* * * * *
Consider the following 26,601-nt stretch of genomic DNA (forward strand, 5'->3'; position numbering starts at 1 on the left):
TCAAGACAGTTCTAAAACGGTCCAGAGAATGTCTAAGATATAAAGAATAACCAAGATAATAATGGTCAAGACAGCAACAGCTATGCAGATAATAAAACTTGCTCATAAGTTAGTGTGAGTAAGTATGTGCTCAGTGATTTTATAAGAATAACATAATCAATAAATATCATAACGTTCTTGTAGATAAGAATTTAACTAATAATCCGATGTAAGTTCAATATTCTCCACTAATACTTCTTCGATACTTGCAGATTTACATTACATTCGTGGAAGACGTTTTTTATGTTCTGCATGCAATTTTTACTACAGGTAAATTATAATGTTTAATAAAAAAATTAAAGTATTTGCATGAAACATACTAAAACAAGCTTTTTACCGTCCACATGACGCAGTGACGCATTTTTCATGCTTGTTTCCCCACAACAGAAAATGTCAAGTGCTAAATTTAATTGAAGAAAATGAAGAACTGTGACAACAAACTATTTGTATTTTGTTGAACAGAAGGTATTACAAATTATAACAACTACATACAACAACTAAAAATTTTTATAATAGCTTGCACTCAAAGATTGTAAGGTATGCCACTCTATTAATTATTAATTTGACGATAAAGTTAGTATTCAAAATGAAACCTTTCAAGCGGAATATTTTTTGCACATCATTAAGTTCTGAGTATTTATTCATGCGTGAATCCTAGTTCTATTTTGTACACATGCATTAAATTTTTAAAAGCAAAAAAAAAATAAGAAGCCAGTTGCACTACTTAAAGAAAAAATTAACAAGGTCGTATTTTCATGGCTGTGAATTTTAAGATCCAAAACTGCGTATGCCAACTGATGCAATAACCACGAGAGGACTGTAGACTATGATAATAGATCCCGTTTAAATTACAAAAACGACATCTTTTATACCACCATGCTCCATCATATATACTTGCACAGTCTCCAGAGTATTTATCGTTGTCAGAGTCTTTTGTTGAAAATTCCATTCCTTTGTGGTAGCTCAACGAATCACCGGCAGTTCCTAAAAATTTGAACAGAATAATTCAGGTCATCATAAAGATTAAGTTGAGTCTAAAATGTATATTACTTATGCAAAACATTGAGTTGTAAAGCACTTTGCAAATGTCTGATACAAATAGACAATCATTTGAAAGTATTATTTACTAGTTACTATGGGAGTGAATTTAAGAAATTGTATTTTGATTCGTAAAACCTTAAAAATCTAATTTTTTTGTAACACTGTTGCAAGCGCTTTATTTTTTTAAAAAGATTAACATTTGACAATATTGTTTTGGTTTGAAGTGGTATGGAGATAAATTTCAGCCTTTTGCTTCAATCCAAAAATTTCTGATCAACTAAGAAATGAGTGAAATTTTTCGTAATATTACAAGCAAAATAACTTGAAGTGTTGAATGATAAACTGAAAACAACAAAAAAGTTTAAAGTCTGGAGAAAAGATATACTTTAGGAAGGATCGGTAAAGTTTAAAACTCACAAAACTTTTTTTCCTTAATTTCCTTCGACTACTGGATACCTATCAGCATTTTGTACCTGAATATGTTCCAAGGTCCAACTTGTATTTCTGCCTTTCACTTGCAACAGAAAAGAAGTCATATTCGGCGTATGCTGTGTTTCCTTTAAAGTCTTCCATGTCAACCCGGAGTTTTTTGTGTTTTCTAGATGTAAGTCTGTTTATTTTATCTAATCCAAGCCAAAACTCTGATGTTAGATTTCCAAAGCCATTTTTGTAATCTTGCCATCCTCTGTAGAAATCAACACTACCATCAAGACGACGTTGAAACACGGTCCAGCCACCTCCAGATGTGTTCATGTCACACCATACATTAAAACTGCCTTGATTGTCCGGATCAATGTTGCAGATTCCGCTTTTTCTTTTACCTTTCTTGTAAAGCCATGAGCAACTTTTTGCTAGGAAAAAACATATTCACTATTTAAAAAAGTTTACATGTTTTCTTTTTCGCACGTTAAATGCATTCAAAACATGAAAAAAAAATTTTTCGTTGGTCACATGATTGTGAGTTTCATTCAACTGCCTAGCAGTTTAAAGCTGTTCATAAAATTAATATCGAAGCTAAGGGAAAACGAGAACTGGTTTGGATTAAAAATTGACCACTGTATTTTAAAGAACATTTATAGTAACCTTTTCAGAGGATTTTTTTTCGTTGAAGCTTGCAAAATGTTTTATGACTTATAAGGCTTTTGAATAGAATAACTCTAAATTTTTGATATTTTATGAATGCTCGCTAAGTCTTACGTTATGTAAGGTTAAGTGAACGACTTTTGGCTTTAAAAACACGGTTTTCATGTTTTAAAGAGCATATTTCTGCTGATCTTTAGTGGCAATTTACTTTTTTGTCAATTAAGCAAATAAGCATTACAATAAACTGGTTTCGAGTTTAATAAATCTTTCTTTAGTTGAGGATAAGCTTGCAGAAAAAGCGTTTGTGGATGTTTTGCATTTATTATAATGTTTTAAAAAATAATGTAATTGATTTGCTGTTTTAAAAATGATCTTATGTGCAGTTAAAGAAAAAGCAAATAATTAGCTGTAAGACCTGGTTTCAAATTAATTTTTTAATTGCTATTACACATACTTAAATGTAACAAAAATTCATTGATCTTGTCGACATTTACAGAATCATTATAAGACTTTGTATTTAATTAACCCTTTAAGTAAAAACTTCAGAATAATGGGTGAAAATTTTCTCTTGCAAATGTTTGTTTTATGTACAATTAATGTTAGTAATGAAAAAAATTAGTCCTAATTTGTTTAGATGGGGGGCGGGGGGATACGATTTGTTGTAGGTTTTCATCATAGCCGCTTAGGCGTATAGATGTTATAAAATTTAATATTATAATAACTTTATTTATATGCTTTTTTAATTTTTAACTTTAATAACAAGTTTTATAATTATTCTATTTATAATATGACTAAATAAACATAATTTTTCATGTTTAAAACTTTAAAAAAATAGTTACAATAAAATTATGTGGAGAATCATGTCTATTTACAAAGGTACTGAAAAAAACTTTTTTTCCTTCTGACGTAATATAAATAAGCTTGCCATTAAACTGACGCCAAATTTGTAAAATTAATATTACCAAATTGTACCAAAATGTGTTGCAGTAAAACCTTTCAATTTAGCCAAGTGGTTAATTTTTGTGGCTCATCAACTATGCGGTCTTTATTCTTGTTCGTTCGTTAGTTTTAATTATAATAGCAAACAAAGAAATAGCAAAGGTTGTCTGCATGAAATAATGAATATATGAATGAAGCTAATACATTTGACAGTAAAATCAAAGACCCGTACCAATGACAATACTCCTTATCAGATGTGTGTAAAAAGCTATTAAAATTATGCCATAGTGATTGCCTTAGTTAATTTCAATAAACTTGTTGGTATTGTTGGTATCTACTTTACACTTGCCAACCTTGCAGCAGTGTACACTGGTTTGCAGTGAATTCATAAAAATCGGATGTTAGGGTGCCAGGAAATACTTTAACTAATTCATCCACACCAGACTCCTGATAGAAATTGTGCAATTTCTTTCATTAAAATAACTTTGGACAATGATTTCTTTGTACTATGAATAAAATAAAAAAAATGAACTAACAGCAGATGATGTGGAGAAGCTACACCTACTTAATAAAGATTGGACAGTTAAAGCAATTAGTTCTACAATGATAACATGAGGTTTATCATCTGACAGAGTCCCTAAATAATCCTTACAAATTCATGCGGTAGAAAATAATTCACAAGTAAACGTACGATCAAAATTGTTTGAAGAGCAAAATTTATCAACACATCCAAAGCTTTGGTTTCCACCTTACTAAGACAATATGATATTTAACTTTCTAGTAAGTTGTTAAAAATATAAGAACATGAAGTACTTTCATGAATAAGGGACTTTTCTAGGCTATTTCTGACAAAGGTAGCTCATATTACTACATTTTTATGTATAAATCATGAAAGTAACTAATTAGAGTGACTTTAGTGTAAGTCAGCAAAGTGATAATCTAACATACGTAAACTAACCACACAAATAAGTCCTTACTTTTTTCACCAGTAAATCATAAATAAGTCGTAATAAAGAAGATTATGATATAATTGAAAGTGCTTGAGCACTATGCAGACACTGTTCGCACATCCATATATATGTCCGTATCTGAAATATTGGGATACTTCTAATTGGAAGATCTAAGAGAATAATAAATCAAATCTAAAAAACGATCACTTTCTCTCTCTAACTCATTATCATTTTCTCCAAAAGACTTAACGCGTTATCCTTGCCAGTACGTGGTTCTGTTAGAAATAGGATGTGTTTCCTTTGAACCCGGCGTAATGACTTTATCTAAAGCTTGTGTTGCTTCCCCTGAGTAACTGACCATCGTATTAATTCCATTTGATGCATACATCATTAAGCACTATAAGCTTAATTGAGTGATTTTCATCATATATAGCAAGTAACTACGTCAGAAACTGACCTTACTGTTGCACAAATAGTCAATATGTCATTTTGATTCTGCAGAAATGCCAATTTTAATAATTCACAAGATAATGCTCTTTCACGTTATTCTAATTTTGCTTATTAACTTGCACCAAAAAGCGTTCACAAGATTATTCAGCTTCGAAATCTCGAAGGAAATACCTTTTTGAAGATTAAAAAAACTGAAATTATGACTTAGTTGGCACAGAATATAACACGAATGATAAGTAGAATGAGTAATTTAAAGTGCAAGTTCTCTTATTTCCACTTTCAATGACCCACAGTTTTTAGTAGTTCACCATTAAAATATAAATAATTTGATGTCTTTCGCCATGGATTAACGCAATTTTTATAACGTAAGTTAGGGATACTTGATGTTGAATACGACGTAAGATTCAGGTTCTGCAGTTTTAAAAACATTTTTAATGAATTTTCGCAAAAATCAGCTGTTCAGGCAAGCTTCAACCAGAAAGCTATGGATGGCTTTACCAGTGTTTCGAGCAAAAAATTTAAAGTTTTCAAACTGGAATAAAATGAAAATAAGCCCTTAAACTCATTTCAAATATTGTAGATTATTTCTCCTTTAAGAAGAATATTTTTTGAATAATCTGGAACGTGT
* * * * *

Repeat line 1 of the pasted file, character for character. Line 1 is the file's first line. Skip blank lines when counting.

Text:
Consider the following 26,601-nt stretch of genomic DNA (forward strand, 5'->3'; position numbering starts at 1 on the left):